VIETNAMESE-AMERICAN RENEWS SEARCH FOR DAUGHTER ABDUCTED 34 YEARS AGO
SONGKHLA — A Vietnamese-American man who was displaced in the aftermath of Vietnam War has asked Thais to help locate his daughter, who was reportedly abducted by sea pirates 30 years ago while the pair was en route to seek refuge in Thailand.
Can Tang, 73, said he and his daughter Tang Bich Hang, who was 13 at the time, were separated during their voyage from Communist-ruled Vietnam to Thailand in 1984.
Mr. Can and his daughter were on a boat with other refugees somewhere in Gulf of Thailand when a group of Thai pirates reportedly attacked and robbed their ship. Mr. Can said the pirates took Ms. Tang and two other women, despite his attempts to save them.
The refugees later landed in Malaysia and Mr. Can eventually made his way to Los Angeles, where he gained US citizenship. Mr. Can has been trying to locate his daughter for the last 20 years.
Speaking to reporters in Songkhla province today, Mr. Can asked Thais to help him reunite with Ms. Tang, who would now be 43 years old. Mr. Can said he is confident that Ms. Tang is still alive and believes she is living in Songkhla province.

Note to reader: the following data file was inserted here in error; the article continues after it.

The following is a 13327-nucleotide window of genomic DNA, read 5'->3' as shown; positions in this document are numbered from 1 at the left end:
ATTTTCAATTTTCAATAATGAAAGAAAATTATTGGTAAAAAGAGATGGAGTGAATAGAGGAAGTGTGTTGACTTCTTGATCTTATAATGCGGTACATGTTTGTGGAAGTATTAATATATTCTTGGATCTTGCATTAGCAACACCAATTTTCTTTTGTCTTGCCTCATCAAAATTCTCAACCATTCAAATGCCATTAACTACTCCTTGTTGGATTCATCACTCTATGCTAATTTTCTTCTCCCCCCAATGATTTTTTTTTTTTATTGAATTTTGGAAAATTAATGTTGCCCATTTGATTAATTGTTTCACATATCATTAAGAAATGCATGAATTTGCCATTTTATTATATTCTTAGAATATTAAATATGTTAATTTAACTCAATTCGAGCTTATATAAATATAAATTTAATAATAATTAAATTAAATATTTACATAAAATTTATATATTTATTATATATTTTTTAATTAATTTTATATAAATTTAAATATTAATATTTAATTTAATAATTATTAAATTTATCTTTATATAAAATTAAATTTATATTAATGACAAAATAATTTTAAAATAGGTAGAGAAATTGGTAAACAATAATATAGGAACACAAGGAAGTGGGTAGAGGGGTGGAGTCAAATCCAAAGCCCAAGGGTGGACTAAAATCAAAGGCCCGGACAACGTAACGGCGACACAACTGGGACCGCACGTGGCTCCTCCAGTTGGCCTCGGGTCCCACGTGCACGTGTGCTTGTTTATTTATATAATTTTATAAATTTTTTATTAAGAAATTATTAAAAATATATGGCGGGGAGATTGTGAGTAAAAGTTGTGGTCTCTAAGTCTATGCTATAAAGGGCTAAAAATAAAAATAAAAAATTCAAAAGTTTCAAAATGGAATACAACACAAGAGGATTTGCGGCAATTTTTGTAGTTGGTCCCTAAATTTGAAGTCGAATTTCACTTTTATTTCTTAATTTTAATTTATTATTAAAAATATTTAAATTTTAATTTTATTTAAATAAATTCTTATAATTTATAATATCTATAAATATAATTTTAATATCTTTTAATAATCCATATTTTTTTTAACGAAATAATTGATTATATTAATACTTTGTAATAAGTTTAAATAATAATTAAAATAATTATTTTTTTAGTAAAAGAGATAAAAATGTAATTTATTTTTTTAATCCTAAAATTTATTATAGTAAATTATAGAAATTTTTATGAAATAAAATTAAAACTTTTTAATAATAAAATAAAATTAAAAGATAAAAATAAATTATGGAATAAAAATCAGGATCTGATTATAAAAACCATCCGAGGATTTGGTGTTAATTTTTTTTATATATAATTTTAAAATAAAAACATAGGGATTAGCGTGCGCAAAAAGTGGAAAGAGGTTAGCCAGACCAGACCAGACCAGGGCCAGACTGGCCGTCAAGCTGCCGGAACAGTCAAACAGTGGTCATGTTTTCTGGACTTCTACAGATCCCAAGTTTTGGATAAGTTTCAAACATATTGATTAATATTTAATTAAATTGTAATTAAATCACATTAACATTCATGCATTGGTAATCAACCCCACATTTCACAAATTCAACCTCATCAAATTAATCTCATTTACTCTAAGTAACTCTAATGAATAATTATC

Mr. Can also recently helped found the South East Asia Missing Children Foundation (SEAMCF) in 2013, which helps families reunite with missing children. SEAMCF has successfully located two missing persons so far and still searching for 90 others, Mr. Can explained.
“I am looking for ways to establish a branch of SEAMCF in Thailand and to extend our network to other countries in Southeast Asia, so that they can coordinate the search and receive information about these missing Vietnamese,” Mr. Can told reporters.
Mr. Can previously visited Thailand in 2012 in a similar effort to locate his daughter. In 1989, he also posted an advertisement in Bangkok Post newspaper and offered 7,500 US dollars for information leading to Ms. Tang.
Last year, two Vietnamese-American siblings arrived in Thailand to seek help from Thais concerning their sister, Fam Noch Bichtri, who also reportedly went missing during a sea voyage in Gulf of Thailand.
In the early 1980s, refugee boats headed for southern Thailand were frequently stopped by pirates. The United Nations Human Rights Council (UNHRC) began compiling statistics in 1981 and found that more than 80 percent of refugee boats en route to Thailand were attacked by pirates that year. Pirates killed at least 464 refugees, raped 535 women, and abducted 224 others in 1981, the UNHRC reported.